Really? Is it truly possible that 50% of Harvard undergrads are “excellent”. That’s what the grades say. Today half or more of Harvard undergrads receive a grade of “A”, while fifty years ago that figure was closer to 30%.
Harvard prof Harvey Mansfield spoke about this not long ago. He describes grade inflation within Ivy League schools a a real problem. Some are beginning to attempt to address it, but it’s not gone away and not going away any time soon.
So we graduate “excellent” students from “excellent” schools who we routinely hear cannot get the job done, can’t think or write thoroughly or succinctly.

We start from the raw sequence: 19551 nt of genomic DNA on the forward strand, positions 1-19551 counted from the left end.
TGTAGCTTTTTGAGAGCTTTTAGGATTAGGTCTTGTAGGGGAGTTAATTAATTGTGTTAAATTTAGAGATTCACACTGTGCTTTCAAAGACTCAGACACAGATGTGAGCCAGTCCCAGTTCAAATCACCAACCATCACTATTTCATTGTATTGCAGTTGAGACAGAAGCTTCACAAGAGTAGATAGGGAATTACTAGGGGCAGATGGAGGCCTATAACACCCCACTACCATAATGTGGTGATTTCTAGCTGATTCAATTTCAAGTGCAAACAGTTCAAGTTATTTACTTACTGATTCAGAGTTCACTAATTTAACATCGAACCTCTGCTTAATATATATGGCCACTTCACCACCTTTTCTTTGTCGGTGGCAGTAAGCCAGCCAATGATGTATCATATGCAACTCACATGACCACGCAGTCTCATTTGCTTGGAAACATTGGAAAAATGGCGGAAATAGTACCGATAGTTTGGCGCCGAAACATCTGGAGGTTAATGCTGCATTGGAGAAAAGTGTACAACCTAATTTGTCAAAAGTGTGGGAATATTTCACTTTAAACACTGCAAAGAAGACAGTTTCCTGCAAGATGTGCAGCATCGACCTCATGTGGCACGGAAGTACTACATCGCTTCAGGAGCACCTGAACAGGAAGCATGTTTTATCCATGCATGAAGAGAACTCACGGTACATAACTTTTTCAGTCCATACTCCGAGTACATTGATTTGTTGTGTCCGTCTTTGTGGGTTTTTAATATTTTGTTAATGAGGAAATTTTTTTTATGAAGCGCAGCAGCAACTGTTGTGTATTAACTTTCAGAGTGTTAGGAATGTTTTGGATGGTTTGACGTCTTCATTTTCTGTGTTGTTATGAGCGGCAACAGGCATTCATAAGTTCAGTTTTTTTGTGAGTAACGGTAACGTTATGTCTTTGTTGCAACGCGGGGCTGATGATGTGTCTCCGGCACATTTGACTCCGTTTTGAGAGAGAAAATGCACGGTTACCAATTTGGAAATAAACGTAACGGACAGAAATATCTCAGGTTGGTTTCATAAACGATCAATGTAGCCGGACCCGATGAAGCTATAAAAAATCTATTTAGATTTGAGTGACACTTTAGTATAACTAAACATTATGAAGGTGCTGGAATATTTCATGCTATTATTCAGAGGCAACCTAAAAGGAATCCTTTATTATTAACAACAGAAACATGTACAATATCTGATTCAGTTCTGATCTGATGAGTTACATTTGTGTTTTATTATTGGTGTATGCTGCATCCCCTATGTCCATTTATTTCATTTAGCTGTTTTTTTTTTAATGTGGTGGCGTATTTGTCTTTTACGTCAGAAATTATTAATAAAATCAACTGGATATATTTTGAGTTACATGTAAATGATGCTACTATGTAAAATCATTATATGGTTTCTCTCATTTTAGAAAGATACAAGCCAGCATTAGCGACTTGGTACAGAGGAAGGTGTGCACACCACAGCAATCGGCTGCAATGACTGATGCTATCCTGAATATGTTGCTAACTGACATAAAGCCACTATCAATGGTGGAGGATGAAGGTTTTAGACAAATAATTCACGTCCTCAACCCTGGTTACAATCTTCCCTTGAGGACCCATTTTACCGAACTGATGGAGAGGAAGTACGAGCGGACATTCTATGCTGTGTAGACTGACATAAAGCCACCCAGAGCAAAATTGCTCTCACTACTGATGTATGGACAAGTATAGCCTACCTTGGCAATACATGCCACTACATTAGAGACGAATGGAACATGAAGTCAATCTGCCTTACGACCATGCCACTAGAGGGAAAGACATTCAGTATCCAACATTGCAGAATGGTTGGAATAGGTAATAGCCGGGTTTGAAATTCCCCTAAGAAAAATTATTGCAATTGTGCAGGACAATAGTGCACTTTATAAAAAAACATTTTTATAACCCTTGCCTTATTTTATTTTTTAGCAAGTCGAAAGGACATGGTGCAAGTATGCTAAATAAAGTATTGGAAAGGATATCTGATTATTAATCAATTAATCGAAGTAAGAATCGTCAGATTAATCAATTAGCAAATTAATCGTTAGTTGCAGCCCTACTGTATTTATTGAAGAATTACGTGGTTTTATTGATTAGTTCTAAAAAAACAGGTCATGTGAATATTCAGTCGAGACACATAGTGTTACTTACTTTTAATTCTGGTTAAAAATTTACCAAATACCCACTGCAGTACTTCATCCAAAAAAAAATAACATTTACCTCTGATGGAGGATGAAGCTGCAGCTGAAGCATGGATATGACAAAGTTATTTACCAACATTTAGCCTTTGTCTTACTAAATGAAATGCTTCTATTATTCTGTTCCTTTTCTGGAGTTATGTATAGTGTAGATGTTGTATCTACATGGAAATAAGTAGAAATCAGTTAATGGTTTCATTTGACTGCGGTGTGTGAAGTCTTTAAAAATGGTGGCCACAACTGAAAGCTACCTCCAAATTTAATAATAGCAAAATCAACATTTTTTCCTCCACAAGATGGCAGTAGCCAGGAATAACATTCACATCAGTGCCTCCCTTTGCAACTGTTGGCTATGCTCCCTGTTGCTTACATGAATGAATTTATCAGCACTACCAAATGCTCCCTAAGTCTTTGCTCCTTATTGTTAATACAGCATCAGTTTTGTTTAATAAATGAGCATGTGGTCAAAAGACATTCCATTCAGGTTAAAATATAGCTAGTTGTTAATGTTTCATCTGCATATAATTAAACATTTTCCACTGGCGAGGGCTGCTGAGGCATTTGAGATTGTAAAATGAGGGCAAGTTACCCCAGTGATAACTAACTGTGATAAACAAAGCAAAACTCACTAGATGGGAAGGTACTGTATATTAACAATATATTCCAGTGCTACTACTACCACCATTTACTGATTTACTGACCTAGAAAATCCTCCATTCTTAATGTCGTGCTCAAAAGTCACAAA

Whether it’s due to post-modernist ideas of “well who are you to judge me?” attitudes, or lingering 1960s era notions of it being “oppressive” for “powerful” college profs to evaluate students, or entitled students of this modern day feeling like the world “owes” them (what, just for existing?)… whatever the explanation, it’s simply another symptom of a system that is broken and beyond mere “fixing” or “reform”.